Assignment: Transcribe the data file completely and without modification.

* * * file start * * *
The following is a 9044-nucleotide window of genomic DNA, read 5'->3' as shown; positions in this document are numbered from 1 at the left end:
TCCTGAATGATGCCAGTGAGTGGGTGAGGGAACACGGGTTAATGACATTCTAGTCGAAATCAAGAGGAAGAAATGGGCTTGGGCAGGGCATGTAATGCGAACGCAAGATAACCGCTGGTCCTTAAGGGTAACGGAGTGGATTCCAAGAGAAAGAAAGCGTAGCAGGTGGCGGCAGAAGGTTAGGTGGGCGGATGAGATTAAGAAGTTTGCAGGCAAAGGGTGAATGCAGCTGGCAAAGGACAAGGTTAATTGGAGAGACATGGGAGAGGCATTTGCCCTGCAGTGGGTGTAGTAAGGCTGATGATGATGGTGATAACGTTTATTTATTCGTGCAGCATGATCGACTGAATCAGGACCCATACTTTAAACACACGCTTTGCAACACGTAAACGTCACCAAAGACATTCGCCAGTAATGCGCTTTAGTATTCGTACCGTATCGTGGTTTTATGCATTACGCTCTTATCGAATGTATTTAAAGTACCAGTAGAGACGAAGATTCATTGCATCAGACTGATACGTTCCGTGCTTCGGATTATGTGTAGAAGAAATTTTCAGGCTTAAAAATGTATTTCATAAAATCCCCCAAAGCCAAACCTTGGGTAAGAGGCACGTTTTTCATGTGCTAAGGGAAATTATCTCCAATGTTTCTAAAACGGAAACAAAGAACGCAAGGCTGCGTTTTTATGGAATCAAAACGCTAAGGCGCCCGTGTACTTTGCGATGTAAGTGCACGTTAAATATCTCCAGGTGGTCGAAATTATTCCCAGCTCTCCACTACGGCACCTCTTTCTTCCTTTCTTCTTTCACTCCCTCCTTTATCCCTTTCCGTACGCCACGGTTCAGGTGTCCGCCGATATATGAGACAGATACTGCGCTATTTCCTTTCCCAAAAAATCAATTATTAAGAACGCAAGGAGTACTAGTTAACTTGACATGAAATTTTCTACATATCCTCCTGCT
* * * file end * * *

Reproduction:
The following is a 9044-nucleotide window of genomic DNA, read 5'->3' as shown; positions in this document are numbered from 1 at the left end:
TCCTGAATGATGCCAGTGAGTGGGTGAGGGAACACGGGTTAATGACATTCTAGTCGAAATCAAGAGGAAGAAATGGGCTTGGGCAGGGCATGTAATGCGAACGCAAGATAACCGCTGGTCCTTAAGGGTAACGGAGTGGATTCCAAGAGAAAGAAAGCGTAGCAGGTGGCGGCAGAAGGTTAGGTGGGCGGATGAGATTAAGAAGTTTGCAGGCAAAGGGTGAATGCAGCTGGCAAAGGACAAGGTTAATTGGAGAGACATGGGAGAGGCATTTGCCCTGCAGTGGGTGTAGTAAGGCTGATGATGATGGTGATAACGTTTATTTATTCGTGCAGCATGATCGACTGAATCAGGACCCATACTTTAAACACACGCTTTGCAACACGTAAACGTCACCAAAGACATTCGCCAGTAATGCGCTTTAGTATTCGTACCGTATCGTGGTTTTATGCATTACGCTCTTATCGAATGTATTTAAAGTACCAGTAGAGACGAAGATTCATTGCATCAGACTGATACGTTCCGTGCTTCGGATTATGTGTAGAAGAAATTTTCAGGCTTAAAAATGTATTTCATAAAATCCCCCAAAGCCAAACCTTGGGTAAGAGGCACGTTTTTCATGTGCTAAGGGAAATTATCTCCAATGTTTCTAAAACGGAAACAAAGAACGCAAGGCTGCGTTTTTATGGAATCAAAACGCTAAGGCGCCCGTGTACTTTGCGATGTAAGTGCACGTTAAATATCTCCAGGTGGTCGAAATTATTCCCAGCTCTCCACTACGGCACCTCTTTCTTCCTTTCTTCTTTCACTCCCTCCTTTATCCCTTTCCGTACGCCACGGTTCAGGTGTCCGCCGATATATGAGACAGATACTGCGCTATTTCCTTTCCCAAAAAATCAATTATTAAGAACGCAAGGAGTACTAGTTAACTTGACATGAAATTTTCTACATATCCTCCTGCT